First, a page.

Soccer-punched: World Cups make fools of us all

Sport

Soccer-punched: World Cups make fools of us all

Marx was wrong - soccer is the opium that hijacks our critical attention when we need it most

Journalist

In Lisbon
Karl Marx got it wrong. Not about the importance of the workers of the world uniting, nor recognising that they who control the means of production boss almost everything, nor on the inherent evil of capitalism.
Damn straight, comrade, on those counts and many more. So, what was Marx wrong about? God bothering. Or, at least, about its place in modern society.
“Religion is the sigh of the oppressed creature, the heart of a heartless world, and the soul of soulless conditions.”
Those are 20 of the most beautifully arranged words yet translated into English.
It’s a pity we tend to remember not them but the next seven words: “It is the opium of the people.”All 27 of those words are from Critique of Hegel’s Philosophy of Right, which Marx wrote in 1834: more than 200 years after cricket became professional and 23 years before the world’s first football club was founded, in Sheffield.So he had no idea of the monster football would become. But he did take himself off to a cricket match, where, according to Ben Carrington’s Marxism, cultural Studies and Sport (2009), he decided that “if the masses could be so easily subdued by such a resolutely sedate game with its mores of bourgeois Englishness dripping from every rule and expression, then all was lost for the socialist cause”.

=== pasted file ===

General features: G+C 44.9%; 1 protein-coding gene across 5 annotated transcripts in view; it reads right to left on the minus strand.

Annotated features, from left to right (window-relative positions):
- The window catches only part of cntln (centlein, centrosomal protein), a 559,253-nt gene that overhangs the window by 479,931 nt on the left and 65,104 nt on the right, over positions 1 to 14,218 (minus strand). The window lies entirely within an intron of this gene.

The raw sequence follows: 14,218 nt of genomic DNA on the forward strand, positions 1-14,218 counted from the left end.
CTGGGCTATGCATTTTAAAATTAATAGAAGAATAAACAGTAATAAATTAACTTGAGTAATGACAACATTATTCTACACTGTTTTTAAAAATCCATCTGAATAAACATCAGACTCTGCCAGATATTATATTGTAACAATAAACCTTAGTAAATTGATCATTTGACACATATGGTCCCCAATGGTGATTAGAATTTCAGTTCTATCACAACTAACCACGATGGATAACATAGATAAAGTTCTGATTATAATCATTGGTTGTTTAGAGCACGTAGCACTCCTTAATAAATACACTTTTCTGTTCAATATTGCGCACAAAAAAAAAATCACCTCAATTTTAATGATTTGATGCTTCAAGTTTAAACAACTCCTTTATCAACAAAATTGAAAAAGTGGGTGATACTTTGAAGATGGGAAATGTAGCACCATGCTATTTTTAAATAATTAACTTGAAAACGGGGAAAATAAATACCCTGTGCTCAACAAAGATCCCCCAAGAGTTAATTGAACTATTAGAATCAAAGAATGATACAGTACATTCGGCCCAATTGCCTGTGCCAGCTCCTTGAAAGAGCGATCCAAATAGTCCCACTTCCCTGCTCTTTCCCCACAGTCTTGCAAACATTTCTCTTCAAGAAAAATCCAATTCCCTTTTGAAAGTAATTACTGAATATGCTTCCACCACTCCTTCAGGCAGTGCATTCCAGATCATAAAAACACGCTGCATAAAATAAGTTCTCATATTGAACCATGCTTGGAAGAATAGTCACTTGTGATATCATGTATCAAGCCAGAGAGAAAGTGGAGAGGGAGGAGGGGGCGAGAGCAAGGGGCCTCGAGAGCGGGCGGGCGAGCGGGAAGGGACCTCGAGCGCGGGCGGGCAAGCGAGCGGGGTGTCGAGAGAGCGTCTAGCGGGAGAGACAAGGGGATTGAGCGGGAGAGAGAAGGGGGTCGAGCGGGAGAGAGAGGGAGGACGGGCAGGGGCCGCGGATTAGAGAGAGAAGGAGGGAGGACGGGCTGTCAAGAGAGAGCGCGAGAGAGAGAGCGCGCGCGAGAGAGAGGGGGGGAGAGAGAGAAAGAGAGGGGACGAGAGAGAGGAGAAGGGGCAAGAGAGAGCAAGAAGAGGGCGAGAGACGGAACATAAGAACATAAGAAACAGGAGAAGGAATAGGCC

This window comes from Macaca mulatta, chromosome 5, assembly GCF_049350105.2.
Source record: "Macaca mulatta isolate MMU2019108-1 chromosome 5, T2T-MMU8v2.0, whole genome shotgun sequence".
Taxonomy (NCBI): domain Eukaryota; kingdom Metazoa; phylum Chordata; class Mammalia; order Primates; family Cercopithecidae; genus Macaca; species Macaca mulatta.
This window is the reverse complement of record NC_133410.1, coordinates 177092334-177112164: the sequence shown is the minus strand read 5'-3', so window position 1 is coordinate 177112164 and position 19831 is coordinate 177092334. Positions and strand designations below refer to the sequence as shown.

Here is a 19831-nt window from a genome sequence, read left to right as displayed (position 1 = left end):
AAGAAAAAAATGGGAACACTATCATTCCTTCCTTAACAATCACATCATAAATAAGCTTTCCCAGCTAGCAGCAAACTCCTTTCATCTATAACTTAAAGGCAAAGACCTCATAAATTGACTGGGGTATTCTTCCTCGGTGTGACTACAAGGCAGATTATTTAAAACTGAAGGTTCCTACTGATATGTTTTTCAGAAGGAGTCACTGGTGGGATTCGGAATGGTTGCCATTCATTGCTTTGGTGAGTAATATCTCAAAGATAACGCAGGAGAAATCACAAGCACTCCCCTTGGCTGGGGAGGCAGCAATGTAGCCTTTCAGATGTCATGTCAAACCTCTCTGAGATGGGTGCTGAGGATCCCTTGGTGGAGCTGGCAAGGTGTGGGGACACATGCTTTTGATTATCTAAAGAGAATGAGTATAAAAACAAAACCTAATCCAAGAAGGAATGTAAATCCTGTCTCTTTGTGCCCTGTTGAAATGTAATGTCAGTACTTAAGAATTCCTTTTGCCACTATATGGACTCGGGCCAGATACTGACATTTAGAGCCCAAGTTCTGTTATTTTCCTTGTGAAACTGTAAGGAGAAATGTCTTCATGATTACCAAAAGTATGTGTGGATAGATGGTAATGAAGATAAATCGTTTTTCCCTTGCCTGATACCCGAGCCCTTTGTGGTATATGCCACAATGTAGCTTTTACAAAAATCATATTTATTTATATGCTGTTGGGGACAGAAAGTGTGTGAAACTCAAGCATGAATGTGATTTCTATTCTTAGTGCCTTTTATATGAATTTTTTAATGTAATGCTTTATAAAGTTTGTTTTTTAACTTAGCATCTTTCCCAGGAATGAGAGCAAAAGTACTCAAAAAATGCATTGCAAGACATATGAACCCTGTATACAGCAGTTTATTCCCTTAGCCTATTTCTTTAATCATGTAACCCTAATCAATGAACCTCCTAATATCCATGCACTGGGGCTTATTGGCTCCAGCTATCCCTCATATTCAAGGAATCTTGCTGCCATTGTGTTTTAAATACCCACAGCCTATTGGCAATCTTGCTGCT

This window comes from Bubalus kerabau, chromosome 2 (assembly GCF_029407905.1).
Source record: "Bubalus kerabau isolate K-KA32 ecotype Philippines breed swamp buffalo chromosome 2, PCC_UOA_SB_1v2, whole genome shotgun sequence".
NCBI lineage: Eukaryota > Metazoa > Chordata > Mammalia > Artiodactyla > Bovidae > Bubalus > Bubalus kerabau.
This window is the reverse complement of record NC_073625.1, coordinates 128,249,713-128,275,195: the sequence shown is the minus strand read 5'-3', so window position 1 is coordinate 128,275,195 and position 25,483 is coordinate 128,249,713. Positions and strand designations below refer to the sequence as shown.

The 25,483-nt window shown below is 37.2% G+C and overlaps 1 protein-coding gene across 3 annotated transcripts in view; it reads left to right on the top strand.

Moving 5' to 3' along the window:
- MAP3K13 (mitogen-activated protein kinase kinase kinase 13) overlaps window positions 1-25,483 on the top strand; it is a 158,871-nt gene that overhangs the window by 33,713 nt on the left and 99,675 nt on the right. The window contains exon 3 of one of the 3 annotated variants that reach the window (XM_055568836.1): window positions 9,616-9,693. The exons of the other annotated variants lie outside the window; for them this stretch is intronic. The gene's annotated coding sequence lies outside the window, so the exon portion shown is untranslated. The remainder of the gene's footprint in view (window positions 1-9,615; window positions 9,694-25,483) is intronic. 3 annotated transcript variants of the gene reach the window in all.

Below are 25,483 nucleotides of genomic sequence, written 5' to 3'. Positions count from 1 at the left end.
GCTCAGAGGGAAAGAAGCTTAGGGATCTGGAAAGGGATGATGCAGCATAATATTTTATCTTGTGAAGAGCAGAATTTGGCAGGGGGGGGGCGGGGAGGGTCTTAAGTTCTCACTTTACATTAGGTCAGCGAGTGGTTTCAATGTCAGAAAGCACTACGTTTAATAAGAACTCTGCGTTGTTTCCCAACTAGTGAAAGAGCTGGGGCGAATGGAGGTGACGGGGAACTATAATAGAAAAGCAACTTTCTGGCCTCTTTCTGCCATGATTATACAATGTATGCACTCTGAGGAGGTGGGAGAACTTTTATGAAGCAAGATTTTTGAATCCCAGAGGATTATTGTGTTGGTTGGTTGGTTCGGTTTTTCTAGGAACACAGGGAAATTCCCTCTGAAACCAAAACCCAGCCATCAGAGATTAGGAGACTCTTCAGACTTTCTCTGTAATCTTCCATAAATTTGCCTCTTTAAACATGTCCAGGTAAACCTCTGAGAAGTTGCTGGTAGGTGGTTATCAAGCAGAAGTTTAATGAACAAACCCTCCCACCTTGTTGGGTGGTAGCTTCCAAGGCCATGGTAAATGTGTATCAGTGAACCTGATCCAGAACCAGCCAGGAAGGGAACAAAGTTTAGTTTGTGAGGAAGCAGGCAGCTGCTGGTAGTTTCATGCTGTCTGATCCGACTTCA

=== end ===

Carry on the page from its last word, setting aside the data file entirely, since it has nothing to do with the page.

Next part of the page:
That explains, perhaps, why Marx didn’t see that the opium of the people wouldn’t be religion in future. Instead, it would be sport.
And that makes World Cups state-sanctioned, capitalism-controlled drug dealing that put people in the kind of funk the powerful can use to take the attention off their actions. That’s a dark thought, but there are many more and much darker where that comes from. Here are but a few:
Russians were still celebrating their team’s 5-0 thumping of Saudi Arabia in the opening match of football’s 2018 World Cup when it emerged that the Kremlin had hiked VAT and planned to raise the retirement age.During that match, Saudi forces launched a brutal offensive in their despicable proxy war on Yemen to isolate the main port and so sever deliveries of food and medicine to a nation already wrecked by famine and disease.